Spring is the best time to paddle the upper reaches of the Thames River Photo: UTRCA​​​​​​

7 Facts about the Thames River that will make you say ‘Huh, Interesting!’

  1. The Thames River is one of Canada’s most southerly rivers. Most of the watershed is at the northern edge of the Carolinian Life Zone, Canada’s most biologically diverse zone. The long growing season and fertile glacial soils support a wide variety of species including more than 70 tree species.
  2. The Thames watershed saw several significant battles in the War of 1812 including the Battle of the Thames in October 1813, where the Shawnee Chief Tecumseh was killed. His leadership of the Indigenous warriors was crucial to the colonial forces. Monuments near Moraviantown pay tribute to this legendary chief.
  3. The Thames River contains one of Canada’s most diverse fish communities, due to the river’s many habitats, nutrient-rich waters, and connection to the Great Lakes. More than 90 fish species have been recorded, including Walleye (Pickerel), Brown and Brook Trout, and Longnose Gar, supporting a popular recreational fishery.
  4. Indigenous peoples have lived in the watershed since the retreat of the last glacier, 11,000 years ago. Today, the First Nation communities within the watershed include Chippewas of the Thames First Nation, Oneida Nation of the Thames, Munsee Delaware Nation, and Delaware Nation at Moraviantown (Eelünaapéewi Lahkéewiit).
  5. The 110-km-long Thames Valley Trail is the watershed’s longest hiking trail. It follows the Thames and North Thames Rivers through forests, fields and along rural roads, as well as through urban areas. This popular trail links the Elgin Trail in the south with the Avon Trail in the north.
  6. Water in the Thames typically takes seven to 10 days to travel 273 km from the headwaters near Tavistock to the mouth at Lake St. Clair during the summer, and three to four days during the spring freshet.
  7. Lt. Gov. Simcoe named the river after England’s River Thames in 1793. The Anishinaabek People call the river Deshkan Ziibi (Antler River in Ojibwe / Anishnaabemowin). Historically, the river was also called Askunessippi (Antlered River) by the Neutrals and La Tranchée or La Tranche (the Trench) by French explorers.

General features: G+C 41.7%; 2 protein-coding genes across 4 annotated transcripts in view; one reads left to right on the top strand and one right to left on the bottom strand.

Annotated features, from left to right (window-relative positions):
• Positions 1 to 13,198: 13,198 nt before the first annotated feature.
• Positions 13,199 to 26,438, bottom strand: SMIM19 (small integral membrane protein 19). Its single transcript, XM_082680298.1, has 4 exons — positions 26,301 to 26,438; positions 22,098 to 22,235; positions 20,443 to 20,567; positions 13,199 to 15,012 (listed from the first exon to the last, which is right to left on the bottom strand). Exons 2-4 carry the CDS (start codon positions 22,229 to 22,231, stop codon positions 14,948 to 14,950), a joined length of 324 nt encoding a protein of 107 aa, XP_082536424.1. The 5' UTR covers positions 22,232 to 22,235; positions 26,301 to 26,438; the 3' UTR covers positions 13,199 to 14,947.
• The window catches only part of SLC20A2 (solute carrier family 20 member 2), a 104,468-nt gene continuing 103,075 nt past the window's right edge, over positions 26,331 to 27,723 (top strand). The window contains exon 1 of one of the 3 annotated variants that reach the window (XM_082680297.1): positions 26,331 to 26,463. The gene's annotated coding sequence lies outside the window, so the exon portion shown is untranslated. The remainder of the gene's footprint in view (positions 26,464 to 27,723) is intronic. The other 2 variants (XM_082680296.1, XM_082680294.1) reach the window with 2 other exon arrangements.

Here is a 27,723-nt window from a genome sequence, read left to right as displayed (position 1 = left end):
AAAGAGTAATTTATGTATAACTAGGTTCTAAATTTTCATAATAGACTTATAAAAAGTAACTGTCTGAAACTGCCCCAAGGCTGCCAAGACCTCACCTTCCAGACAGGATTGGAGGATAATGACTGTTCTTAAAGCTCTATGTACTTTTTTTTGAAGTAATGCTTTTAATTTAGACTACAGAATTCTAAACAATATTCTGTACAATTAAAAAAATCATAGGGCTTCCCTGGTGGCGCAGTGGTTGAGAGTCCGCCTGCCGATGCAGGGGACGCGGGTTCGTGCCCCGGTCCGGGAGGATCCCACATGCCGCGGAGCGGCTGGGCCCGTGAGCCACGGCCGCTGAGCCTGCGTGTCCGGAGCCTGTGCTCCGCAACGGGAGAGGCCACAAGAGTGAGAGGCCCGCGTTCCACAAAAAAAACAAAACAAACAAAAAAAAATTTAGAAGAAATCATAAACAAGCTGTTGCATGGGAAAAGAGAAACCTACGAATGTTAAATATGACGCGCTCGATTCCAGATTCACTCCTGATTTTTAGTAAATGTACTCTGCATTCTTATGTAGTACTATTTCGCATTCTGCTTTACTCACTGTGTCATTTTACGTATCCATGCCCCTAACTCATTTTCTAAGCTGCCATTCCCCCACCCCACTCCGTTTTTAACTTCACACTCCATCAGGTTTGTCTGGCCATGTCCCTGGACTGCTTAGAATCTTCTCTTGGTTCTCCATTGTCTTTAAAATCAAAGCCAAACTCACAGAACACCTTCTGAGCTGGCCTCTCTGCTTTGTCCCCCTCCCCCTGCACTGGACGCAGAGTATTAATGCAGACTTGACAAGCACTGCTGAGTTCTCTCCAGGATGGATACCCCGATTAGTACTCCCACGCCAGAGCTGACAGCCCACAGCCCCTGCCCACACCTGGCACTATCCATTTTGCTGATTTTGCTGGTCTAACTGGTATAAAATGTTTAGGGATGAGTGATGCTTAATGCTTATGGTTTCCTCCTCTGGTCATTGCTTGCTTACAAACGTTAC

Sunday, June 14th is Canadian Rivers Day!

This year, we are celebrating river heritage across Canada with our new website and brand new feature- interactive Story Maps. The launch of these virtual maps marks the end of a collaborative project with our partners across Canada to bring 28 of our rivers to you though a virtual experience. This latest tool allows all Canadians to experience the natural, cultural and recreational stories of our rivers through outstanding visual materials and descriptions of features and landmarks. You will be able to investigate the history of the Red River lot system, the wildlife of the Kicking Horse River, the Five Finger Rapids of the French River  and so much more!

These maps will continue to allow all of us to showcase all the amazing things we love and cherish about our individual rivers and this collective national treasure.  

Meet the CHRS River Managers: Upper Thames River Conservation Authority (UTRCA)

Eastern Cottonwood trees, a Carolinian species, are common along the Thames River. (Photo: UTRCA)
Eastern Cottonwood trees, a Carolinian species, are common along the Thames River. (Photo: UTRCA)

The Upper Thames River Conservation Authority (UTRCA) acts as the lead Thames River manager for CHRS, in partnership with the Lower Thames Valley Conservation Authority (LTVCA). These local watershed management agencies deliver services and programs to protect and manage impacts on water and other natural resources, in partnership with all levels of government, landowners and many other organizations. The Thames is unique in that jurisdiction is split between the upper and lower watershed, owing to political differences when the authorities were established by watershed municipalities.
The UTRCA’s mission statement is “Inspiring a healthy environment” and working with partners is a key approach. The CHRS program is a good example of a community partnership project. The idea of pursuing designation for the river came from a local citizen, who sought the help of the UTRCA and other citizens to make it happen. The extensive research contained in the Background Study makes it an excellent reference document.
The CHRS logo is used on Authority correspondence (letterhead), websites, promotions, funding applications, and elsewhere. Twenty years after designation, many residents know the Thames is a Canadian Heritage River and it is not uncommon to see the designation mentioned in local community events and programs.